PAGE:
1. Thanks MJ. I have boxes, boxes everywhere and am overwhelmed right now and in a state of denial… denying that I am walking around piles all over my house. I am hoping for a snow day this week so that I can stay home and start to wade through these memories and piles.

  3. As my grandmother aged, and as Alzheimer’s claimed her memory, we found ourselves helping her move into a nursing home. My cousins and I spent the weekend pouring through her apartment stumbling upon memories that were priceless. Her marriage certificate, letters from my grandfather, check stubs from 1976, taxes and more. But the one thing we couldn’t get over wasn’t the pounds of paper clips and rubber bands…no. It was the containers and containers of udder balm she had stashed all over. It was like an archeological dig with one of us shouting ‘UDDER BALM!’ Whenever one of us found a container. We, too, were in need of boxes of kleenex however our tears were of a different kind.

    The memory of a parent lives on long after the paper clips, nylons and rubberbands are gone. Hang in there…we’re thinking of you!

    1. I remember the Udder Balm! Makes me smile. Luckily no udder balm for us but I am going to have to throw the rubber bands (they are brittle), your next Christmas gift will feature a key and probably some paper clips!

  4. As I read this post, I am thinking of the past year when my Grandmother passed on…Mom had to go through, so much – it seemed for every item there was a story. A painting that hung over her bed, a shawl knit by her great aunt, her Black Watch plain wool suit, she wore this to every “occasion”..all together it told Gramma’s story. Mom had to choose what to keep and what she passed on; her childhood memories guided her I think.

    Hugs.
    Jess

    1. I think it is the memories that are making me keep everything. Luckily, I have my husband who is not so connected with the memories and will question me saying “And we are keeping this plastic bowl because…?” He is very gentle as he makes me sort important memories from items I really need to let go.

  5. For some reason that no one living could explain, my father wanted to have a recording of Bobby Darrin singing “Mack the Knife” played at his funeral. My brother charged my niece and I with finding a recording — before iPod days, natch. We found one of those fake fish trophies, that when you pressed a button, played, you guessed it, Bobby Darrin singing “Mack the Knife.” We presented it to my brother who was not even mildly amused.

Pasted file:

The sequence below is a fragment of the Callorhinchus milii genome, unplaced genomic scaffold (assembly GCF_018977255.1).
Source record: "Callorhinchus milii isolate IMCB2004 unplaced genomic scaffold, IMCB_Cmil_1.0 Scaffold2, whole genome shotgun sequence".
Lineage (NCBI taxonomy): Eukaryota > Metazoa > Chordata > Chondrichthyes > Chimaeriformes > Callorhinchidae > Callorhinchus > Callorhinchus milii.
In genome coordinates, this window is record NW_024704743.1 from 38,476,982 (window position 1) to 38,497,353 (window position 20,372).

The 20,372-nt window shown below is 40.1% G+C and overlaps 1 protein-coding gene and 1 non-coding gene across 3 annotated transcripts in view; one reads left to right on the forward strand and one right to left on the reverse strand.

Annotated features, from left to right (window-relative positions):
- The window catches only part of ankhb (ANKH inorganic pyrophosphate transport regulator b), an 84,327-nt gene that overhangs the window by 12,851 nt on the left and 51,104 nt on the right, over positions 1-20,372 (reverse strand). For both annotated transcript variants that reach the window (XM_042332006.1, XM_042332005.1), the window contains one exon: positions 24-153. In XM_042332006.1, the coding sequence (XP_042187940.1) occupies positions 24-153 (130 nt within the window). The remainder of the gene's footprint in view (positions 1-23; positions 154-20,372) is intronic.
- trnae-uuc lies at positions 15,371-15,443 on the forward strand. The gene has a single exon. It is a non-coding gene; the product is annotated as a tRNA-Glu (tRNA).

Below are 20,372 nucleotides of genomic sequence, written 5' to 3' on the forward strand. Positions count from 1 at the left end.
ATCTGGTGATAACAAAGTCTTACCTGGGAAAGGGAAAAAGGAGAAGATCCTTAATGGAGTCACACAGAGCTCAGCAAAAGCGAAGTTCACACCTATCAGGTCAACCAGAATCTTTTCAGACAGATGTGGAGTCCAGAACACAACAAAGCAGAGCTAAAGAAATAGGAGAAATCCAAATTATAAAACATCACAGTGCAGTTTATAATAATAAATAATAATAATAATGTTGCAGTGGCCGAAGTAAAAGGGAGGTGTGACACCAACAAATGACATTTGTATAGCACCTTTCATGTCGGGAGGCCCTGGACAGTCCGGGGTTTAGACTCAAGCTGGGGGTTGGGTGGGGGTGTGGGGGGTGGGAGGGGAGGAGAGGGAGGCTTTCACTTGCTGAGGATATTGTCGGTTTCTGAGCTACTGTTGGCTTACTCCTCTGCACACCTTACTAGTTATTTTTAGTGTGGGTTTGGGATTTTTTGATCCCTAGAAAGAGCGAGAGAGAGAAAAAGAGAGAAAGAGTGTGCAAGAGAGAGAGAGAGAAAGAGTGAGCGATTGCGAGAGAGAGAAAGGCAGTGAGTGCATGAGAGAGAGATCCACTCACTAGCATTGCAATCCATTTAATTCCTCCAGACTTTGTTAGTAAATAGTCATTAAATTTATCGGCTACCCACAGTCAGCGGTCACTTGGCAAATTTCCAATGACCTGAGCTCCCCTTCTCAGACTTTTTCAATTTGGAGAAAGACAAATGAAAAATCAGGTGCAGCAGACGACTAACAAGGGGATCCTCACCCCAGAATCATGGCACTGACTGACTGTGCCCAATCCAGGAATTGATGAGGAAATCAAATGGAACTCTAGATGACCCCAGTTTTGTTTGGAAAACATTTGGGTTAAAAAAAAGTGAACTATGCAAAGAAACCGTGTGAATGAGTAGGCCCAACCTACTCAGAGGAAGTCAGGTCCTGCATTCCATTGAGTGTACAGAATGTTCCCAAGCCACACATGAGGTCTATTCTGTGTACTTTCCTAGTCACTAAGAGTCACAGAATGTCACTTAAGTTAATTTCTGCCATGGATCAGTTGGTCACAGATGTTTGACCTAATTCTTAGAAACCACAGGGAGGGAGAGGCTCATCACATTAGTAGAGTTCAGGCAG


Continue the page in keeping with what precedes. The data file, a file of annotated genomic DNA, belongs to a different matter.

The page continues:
I still have the fish!

    Sending you hugs (and a fish if you want him).

  6. Who can blame you? Your dad sounds amazing. Could you share some of these with us? Pictures and stories may help you release the physical items themselves because you’ll always have them on your blog.

    1. Actually, my dad is the reason I started to blog. He taught me all about storytelling and has such an amazing life it begs many years of blogging to share. Can’t wait.

  7. Good luck to you as you work through this task! I dread doing this when my mom dies; my dad passed away a few years ago. She and my dad were also world travelers, and they have a house FULL of stuff. No amount of pleading to thin it out has made any impact. I know my mom loves me, but I haven’t been able to get her to see that the best gift she could give me at this stage of life would be to do her own clean out! Why is it so difficult to clean out and sort a loved one’s belongings? I think because we feel a responsibility to sort with care, to make sense of the things that were saved. I know the small amount of work I’ve done like this is daunting, and it seemed to me that the hardest things to get rid of were the ones I could least justify keeping, and yet wanted the most! Talk about emotional! One thing that has helped me deal with my own stuff is recognizing that I don’t want to do this to my kids! Now that’s motivation to clean out! ~ Sheila